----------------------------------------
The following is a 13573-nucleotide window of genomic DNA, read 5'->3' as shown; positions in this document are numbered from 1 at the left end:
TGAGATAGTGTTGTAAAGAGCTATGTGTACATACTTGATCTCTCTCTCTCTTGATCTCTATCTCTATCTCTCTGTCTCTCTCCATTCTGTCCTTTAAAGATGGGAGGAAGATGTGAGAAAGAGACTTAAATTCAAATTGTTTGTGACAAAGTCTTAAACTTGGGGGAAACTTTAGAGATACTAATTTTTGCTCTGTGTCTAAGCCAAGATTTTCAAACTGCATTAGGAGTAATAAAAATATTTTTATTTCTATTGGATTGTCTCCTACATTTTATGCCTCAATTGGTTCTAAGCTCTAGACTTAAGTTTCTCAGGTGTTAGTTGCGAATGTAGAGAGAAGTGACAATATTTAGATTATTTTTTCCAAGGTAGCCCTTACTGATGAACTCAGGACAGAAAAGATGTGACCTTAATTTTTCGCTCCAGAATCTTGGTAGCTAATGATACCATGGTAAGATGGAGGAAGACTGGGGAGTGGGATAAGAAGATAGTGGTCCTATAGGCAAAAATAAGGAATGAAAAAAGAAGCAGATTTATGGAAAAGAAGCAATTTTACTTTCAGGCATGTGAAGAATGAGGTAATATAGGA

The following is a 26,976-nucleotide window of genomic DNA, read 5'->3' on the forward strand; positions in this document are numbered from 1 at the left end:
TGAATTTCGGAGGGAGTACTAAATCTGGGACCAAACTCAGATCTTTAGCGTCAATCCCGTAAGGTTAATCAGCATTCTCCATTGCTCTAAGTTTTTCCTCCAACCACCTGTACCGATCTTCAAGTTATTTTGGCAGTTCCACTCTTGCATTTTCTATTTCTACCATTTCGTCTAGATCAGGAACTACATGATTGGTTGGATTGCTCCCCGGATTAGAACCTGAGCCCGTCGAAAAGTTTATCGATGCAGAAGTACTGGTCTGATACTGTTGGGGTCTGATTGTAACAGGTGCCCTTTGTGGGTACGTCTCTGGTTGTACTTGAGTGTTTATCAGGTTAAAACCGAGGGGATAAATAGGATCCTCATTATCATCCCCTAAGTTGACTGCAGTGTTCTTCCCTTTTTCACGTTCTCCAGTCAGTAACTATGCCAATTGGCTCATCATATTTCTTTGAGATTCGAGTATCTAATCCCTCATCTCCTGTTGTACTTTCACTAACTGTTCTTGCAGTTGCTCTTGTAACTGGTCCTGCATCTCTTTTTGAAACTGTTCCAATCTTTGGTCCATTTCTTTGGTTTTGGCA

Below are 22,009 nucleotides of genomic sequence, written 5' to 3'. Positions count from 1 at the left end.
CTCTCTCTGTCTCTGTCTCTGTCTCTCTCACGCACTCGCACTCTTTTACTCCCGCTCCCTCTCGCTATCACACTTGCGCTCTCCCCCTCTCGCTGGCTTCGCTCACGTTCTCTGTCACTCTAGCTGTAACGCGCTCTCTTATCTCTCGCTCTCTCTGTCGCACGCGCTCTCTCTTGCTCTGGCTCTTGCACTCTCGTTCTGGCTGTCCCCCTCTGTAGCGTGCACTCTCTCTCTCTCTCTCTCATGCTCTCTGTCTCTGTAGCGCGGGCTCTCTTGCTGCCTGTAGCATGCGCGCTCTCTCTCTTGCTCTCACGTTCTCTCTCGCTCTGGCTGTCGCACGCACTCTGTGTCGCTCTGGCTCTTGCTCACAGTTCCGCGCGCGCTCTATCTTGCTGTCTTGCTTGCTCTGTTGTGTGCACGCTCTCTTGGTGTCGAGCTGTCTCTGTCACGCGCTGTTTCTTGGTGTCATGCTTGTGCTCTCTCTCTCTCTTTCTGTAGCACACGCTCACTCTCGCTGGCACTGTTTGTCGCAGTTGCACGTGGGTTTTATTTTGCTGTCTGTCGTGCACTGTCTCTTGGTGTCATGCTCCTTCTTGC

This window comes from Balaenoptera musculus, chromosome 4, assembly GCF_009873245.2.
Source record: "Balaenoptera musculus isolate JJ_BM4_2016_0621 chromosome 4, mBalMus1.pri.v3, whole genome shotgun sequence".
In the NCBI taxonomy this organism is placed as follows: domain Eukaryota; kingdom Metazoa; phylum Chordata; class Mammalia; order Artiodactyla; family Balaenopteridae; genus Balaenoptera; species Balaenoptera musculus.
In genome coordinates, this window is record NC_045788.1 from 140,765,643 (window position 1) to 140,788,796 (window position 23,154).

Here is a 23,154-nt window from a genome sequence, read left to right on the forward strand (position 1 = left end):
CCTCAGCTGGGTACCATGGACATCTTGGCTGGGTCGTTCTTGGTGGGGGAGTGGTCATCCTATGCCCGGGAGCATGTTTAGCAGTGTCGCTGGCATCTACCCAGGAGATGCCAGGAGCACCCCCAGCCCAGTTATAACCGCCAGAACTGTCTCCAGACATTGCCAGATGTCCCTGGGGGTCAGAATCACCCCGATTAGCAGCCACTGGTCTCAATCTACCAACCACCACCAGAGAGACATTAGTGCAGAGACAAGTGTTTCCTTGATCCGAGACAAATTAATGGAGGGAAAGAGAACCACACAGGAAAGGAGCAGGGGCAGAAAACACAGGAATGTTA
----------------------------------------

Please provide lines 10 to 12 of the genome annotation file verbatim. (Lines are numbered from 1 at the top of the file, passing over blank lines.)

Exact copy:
In genome coordinates, this window is record NC_045788.1 from 140,765,643 (window position 1) to 140,788,796 (window position 23,154).

Here is a 23,154-nt window from a genome sequence, read left to right on the forward strand (position 1 = left end):
CCTCAGCTGGGTACCATGGACATCTTGGCTGGGTCGTTCTTGGTGGGGGAGTGGTCATCCTATGCCCGGGAGCATGTTTAGCAGTGTCGCTGGCATCTACCCAGGAGATGCCAGGAGCACCCCCAGCCCAGTTATAACCGCCAGAACTGTCTCCAGACATTGCCAGATGTCCCTGGGGGTCAGAATCACCCCGATTAGCAGCCACTGGTCTCAATCTACCAACCACCACCAGAGAGACATTAGTGCAGAGACAAGTGTTTCCTTGATCCGAGACAAATTAATGGAGGGAAAGAGAACCACACAGGAAAGGAGCAGGGGCAGAAAACACAGGAATGTTA